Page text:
A form of massage known as fascial manipulation, invented through Italian professional physiotherapist Luigi Stecco in the 1980s It has been proven to ease pain caused by patellar tendinopathy (pain in the tendon that runs below the kneecap) as well as in the short – and long-term.
Fascial manipulation also has shown positive results when the treatment of chronic shoulder pain.
One of the most popular methods to treat muscular and skeletal injury is Kinesio tape that is commonly employed for professional athletes. It’s also used to aid in the work of the fascia. It is utilized to help with low back and neck pain that is chronic, where fascial involvement is an issue.
Fascia as a sign of disease
Apart from being damaged, fascia also serve as a path for infections that can spread, particularly within muscles.
The spaces between the fascial layers are typically closed (think of the cling film that is folded over) however, if an infection develops, bacteria may spread between the layers. This is particularly problematic in the neck area, as there are multiple layers of fascia to allow infections to pass through.
In extreme cases surgical intervention is usually required to eliminate the dead tissue and preserve the healthy tissue.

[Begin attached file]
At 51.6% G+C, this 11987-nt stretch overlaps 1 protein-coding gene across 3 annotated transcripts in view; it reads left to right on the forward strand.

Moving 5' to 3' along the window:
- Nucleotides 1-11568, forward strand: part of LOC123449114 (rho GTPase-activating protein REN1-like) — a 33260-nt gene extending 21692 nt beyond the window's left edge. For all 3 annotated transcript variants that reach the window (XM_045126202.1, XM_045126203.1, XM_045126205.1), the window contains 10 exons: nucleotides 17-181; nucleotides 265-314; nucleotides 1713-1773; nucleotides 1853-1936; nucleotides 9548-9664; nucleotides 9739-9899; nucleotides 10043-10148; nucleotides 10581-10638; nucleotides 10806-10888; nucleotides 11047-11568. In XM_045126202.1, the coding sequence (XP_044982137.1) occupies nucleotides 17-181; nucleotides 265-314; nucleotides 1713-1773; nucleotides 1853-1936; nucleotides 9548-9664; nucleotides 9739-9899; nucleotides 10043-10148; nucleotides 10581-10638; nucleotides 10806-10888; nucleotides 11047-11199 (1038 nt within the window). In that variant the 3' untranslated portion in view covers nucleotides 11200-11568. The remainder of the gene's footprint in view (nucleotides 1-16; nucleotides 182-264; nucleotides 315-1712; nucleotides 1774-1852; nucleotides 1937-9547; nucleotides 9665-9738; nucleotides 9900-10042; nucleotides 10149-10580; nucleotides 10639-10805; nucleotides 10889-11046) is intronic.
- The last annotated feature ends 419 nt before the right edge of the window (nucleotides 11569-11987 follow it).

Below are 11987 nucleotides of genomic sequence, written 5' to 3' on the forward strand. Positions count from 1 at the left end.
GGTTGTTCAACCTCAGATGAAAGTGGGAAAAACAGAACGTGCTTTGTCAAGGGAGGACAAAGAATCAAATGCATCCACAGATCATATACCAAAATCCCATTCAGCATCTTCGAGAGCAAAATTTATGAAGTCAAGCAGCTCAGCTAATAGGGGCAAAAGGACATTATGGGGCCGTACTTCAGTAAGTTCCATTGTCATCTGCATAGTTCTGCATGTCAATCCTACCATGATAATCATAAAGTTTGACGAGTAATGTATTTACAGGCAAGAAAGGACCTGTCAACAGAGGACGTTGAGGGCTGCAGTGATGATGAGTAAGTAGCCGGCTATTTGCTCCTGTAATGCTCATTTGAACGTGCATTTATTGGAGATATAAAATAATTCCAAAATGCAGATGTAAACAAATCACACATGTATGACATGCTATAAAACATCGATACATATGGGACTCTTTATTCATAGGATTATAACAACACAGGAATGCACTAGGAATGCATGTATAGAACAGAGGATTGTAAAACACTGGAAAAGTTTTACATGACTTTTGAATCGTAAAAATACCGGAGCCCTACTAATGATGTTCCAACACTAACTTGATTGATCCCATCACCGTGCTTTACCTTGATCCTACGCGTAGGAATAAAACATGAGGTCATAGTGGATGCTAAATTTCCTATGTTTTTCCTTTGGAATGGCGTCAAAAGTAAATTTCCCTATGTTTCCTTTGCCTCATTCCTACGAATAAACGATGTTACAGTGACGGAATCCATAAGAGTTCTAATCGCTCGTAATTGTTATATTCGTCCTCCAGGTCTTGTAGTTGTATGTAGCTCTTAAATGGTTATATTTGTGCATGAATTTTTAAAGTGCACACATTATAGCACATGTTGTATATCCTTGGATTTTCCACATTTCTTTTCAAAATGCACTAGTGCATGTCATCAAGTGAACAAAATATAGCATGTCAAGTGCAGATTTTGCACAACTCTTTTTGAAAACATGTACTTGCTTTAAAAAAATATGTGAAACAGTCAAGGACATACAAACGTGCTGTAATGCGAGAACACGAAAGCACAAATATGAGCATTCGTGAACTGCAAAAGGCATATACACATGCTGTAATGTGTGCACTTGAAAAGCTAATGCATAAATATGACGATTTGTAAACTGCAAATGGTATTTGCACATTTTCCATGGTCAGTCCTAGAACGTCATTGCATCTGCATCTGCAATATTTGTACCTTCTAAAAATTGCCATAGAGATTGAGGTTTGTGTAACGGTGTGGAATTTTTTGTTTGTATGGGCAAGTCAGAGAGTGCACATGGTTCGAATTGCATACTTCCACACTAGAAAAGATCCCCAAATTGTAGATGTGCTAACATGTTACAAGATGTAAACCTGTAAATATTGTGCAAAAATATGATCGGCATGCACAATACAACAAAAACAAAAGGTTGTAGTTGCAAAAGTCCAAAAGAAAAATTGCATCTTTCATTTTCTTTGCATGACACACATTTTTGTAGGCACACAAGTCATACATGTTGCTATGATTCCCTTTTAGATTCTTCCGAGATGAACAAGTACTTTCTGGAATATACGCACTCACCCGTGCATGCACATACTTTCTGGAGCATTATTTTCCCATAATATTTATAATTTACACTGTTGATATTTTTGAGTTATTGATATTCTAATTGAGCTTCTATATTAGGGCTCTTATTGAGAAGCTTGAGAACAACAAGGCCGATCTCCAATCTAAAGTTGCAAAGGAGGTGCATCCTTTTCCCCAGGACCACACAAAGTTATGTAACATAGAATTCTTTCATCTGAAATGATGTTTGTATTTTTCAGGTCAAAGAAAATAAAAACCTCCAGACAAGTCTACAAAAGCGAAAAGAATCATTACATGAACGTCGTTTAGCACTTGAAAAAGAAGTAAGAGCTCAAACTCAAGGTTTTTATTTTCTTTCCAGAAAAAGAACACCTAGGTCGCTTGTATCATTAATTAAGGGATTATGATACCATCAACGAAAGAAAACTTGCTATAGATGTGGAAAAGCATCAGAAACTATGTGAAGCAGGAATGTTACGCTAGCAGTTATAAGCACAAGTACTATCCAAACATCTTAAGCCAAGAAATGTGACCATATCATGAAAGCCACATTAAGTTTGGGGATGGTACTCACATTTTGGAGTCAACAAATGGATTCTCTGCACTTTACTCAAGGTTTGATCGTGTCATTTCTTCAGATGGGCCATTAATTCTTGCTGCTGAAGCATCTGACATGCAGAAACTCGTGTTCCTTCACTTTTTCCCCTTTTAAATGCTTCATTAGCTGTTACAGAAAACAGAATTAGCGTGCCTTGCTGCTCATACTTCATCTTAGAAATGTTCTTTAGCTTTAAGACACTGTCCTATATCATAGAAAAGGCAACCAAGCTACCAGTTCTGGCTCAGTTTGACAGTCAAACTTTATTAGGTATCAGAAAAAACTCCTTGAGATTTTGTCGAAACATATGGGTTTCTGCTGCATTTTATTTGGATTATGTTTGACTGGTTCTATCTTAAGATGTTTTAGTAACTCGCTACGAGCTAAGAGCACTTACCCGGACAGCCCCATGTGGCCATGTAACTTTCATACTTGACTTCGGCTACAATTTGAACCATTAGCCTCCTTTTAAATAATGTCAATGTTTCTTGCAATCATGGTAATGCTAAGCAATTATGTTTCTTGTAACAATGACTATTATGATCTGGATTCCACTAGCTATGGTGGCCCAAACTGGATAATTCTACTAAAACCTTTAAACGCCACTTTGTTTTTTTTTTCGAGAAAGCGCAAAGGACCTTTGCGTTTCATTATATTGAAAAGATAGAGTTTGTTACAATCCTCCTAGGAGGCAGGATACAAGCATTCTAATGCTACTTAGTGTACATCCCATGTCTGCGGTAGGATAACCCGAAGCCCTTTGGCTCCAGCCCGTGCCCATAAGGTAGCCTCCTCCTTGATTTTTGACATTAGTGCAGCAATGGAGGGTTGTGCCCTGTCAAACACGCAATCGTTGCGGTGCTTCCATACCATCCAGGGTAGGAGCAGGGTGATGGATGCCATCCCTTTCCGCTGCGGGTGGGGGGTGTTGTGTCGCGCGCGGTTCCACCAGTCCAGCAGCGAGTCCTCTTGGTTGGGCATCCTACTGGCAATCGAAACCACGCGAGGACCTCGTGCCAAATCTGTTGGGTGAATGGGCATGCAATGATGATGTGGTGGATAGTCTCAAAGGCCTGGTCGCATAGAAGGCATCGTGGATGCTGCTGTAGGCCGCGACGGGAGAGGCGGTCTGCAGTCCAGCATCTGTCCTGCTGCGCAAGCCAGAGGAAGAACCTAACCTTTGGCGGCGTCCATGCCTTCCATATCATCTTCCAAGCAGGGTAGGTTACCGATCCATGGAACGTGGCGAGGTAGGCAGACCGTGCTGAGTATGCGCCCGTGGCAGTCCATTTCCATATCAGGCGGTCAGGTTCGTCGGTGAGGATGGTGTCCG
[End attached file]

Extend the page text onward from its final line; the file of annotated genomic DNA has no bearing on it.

One of the main instances of the fascia’s functioning in good health and the issues it can pose is the most common complaint, plantar fasciitis, a condition that is a cause of pain in the arch and heel of the foot.
The condition is extremely common and is a problem that affects 5 to 7 percent of the population and can reach 22% for athletes. It is recognized as an overuse injury which causes the enlargement of fascial bands around the soles of your feet, which provide an arch support.
Fascia is also implicated in serious health issues like necrotising fasciitis. It is a rare, but severe bacterial disease which can spread throughout the body rapidly and result in death.
The condition is typically result of bacteria particularly Streptococcus group A and Staphylococcus aureus. The first infection is caused by scratch or a cut then the bacteria spread through the fascia to different regions away from the initial location of access, and then multiply in the perfect environment provided through the warm recesses of your body.
We can better see it today.
One reason why fascia has been neglected in both the field of health and disease is that it was hard to visualize with the current technology of imaging. In recent years, MRI and ultrasound imaging have been proven to be helpful in identifying fascia, especially in musculoskeletal disorders like plantar faciitis and pathological changes to the shoulder fascia and neck.
With the increasing interest in fascia as well as the growing recognition of its role in the health of our musculoskeletal system, it’s sensible to recommend that we look at it the same way as we do for the rest of our muscle and skeletal system – by working with it.
Simple methods such as foam rollers and stretching can be helpful in increasing mobility, but there’s still a lot to be learned about the fascia, and the importance it plays in everyday health.